s any of your majesty's colonies may be repealed.
The colonies, by refusing to treat separately and offering to treat jointly, announced their union, which thus preceded their independence.
Yet as the king would not receive a document from congress, the petition was signed by the members individually Dickinson, confident of success, was proud of his work.
There is but one word in it which I wish altered, said he, and that is—congress.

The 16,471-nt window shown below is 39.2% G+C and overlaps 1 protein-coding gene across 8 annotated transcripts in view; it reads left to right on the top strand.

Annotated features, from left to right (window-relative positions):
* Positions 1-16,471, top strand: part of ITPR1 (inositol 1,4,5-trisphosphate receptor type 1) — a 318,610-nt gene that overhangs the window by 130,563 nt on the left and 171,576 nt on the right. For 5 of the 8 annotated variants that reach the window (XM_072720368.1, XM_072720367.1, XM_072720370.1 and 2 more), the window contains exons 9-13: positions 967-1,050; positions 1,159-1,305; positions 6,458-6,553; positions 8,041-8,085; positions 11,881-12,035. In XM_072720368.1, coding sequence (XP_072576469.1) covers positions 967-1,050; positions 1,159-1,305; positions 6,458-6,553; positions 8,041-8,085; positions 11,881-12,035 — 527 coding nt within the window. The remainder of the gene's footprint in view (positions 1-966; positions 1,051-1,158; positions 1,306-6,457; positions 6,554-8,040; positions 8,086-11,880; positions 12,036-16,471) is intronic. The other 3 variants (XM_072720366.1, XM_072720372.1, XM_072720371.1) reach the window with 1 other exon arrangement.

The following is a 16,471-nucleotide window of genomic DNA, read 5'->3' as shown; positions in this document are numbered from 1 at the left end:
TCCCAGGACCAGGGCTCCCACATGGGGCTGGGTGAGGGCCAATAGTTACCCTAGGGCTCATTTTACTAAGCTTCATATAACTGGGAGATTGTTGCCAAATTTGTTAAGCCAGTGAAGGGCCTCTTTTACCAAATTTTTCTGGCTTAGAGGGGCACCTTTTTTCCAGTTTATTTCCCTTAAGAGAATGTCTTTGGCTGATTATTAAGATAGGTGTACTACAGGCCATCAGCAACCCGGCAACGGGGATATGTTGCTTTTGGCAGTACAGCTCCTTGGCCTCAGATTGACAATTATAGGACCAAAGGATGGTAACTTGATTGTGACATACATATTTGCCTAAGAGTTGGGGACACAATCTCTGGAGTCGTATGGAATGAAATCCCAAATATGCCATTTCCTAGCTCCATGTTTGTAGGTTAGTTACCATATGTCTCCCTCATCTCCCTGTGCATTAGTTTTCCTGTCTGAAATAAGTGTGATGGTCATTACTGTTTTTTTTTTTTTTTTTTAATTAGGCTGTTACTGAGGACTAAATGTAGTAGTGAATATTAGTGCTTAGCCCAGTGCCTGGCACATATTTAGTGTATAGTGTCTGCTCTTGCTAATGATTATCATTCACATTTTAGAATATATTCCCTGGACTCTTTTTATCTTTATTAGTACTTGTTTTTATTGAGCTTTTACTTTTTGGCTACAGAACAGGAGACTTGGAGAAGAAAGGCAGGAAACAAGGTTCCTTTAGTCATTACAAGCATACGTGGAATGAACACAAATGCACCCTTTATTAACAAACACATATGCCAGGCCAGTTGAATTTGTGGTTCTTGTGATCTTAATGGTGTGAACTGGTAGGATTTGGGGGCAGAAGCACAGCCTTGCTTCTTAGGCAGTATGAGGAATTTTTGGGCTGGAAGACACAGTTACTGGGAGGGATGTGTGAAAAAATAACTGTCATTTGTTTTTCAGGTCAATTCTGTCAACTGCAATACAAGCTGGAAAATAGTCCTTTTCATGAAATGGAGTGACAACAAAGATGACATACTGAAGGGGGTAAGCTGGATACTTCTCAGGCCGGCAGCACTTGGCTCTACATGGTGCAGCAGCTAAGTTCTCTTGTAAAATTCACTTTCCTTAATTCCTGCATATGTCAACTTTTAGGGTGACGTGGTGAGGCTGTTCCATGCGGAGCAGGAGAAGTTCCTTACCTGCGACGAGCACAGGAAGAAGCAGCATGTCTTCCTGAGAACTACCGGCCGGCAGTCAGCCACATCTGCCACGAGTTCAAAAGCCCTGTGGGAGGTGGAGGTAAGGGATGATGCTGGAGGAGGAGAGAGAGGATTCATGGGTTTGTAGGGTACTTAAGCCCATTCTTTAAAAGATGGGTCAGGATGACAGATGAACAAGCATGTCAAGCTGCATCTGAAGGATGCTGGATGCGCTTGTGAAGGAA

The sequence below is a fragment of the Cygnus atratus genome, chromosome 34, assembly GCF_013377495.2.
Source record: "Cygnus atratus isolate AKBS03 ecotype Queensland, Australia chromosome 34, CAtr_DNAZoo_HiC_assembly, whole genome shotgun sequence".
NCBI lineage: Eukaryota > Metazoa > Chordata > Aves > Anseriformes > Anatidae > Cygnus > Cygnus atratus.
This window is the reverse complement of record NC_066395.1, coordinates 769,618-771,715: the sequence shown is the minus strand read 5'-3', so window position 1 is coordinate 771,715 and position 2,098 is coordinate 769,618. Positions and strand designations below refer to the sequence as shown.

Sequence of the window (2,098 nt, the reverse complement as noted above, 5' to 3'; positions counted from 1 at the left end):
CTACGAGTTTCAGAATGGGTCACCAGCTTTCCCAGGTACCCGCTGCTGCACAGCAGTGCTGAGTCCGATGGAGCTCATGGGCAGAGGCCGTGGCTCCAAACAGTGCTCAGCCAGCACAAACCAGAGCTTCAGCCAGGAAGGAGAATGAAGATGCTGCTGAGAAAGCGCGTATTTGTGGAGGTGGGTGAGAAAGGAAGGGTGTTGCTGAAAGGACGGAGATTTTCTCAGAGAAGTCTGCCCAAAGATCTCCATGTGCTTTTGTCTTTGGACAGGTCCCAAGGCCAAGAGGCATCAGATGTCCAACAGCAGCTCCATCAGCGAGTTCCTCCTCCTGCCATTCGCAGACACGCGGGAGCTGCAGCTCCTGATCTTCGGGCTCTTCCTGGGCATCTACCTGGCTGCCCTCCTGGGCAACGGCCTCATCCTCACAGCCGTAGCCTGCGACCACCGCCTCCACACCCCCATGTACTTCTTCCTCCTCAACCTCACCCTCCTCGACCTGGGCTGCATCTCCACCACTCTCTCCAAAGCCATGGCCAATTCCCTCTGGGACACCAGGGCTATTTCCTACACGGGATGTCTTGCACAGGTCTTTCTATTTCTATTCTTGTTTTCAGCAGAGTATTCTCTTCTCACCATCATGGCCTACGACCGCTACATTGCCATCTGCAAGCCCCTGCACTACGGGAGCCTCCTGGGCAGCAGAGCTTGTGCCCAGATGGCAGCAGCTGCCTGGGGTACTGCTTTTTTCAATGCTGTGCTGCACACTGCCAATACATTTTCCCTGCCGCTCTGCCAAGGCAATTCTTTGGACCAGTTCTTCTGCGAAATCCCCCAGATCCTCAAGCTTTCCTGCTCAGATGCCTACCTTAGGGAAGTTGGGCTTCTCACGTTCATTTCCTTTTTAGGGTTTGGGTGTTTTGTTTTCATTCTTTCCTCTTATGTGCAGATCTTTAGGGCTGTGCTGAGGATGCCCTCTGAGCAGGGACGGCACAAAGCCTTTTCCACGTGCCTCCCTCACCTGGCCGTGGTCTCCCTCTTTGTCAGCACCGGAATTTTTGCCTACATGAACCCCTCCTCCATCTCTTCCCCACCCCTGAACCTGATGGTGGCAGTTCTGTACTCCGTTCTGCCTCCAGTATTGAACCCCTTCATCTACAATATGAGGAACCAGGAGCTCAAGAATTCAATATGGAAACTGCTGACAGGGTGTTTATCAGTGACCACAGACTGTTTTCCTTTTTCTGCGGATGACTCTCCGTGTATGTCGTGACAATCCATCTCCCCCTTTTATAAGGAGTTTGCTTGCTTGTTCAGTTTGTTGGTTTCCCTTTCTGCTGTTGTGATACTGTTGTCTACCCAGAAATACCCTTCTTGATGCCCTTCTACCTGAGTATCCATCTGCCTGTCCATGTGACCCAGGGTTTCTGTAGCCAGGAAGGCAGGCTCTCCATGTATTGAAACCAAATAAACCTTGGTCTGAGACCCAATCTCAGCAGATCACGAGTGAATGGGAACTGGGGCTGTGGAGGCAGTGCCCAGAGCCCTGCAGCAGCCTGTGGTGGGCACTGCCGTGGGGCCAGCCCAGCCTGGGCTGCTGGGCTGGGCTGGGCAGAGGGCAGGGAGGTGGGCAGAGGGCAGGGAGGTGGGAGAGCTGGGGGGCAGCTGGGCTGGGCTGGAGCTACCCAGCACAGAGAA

It is the only word I wish should remain, answered Harrison, of Virginia.
Having thus owned the continuing sovereignty of the king, before whom they presented themselves as beadsmen, the United Colonies, as a nation dealing with a nation, a people speaking to a people, addressed the inhabitants of Great Britain.
From English institutions they had derived the principles for which they had taken up arms, and their visions of future greatness were blended with their pride as men of English descent.
They spoke, therefore, to Englishmen as to countr